Posts Tagged ‘estate taxes’

Pretending Economic Policy Matters

Pretending Economic Policy Matters

By The Banker | Blog Posts, Personal Finance, Taxes, Texas, Wall Street

This Presidential election is absolutely not about economic policy. To pretend that you’re choosing your presidential candidate in the 2016 election based on economic policy – after this campaign season – is as absurd as claiming you used to purchase Playboy for the articles. Even so, let’s pretend for a moment that this election was [&hellip

DAF and Dying With A Surplus

DAF and Dying With A Surplus

By The Banker | Blog Posts, Investing, Texas

If you face the high-quality problem of finishing your life with too much money, you’ve probably already figured out that three groups, and three groups only, get your surplus: The government, your family, and your preferred charities. Of these, we typically all agree about leaving the lowest legal amount to the government. Then we face [&hellip

Hillary Clinton Tax Proposals

Hillary Clinton Tax Proposals

By The Banker | Blog Posts, Taxes, Texas

Last week I described future Republican Presidential nominee Jeb Bush’s tax proposals. This week, for balance, I will review future Democratic Presidential nominee Clinton’s tax proposals. Now, before you #FeelTheBern folks write to tell me about your favorite candidate’s chances in the Democratic primaries, I should say the following: Every letter you write me must [&hellip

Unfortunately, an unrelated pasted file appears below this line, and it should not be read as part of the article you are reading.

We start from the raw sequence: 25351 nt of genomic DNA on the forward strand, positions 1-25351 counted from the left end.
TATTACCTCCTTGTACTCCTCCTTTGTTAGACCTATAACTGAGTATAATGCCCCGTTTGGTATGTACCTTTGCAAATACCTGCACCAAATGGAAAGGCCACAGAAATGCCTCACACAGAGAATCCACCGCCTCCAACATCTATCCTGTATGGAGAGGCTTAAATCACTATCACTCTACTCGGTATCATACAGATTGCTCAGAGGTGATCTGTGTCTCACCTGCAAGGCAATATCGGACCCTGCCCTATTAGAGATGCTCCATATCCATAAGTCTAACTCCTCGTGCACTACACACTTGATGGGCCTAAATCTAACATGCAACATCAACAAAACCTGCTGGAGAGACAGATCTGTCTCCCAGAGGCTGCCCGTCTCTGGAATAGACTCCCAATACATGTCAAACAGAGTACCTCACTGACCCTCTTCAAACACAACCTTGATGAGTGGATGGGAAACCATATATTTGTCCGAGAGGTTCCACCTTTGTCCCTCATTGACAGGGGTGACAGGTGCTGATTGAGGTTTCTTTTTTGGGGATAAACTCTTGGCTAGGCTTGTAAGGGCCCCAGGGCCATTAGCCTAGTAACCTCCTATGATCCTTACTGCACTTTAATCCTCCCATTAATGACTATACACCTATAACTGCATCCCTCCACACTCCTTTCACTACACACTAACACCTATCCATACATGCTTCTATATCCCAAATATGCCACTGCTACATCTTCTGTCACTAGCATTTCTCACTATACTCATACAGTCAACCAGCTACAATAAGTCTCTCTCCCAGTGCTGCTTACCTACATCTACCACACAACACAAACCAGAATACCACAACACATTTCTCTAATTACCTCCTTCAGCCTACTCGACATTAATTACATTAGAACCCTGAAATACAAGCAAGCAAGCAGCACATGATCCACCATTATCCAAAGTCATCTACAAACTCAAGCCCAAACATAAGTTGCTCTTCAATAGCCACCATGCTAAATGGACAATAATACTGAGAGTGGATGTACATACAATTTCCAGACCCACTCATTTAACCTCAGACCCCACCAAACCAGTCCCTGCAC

The View From The Fiscal Gorge

The View From The Fiscal Gorge

By The Banker | Blog Posts

Happy Fiscal Gorge[1] Day! Guess who’s really happy from last night’s tax deal? Heirs, financiers, and people who live off their piles of money. Guess who’s not saddened by the Fiscal Gorge tax deal? The top 2% of earners that Obama spent his campaign promising would pay a larger share of federal taxes if he [&hellip

A Tax Proposal Worth Considering

A Tax Proposal Worth Considering

By The Banker | Blog Posts

The Center for American Progress (CAP) recently published a summary description of their proposals for addressing tax and spending policy, in the light of the ‘Fiscal Cliff,’ Simpson-Bowles, and the ongoing flustercluck of fiscal policy negotiations going on before January 1, 2013. Their summary report is as good as anything I’ve seen yet in terms [&hellip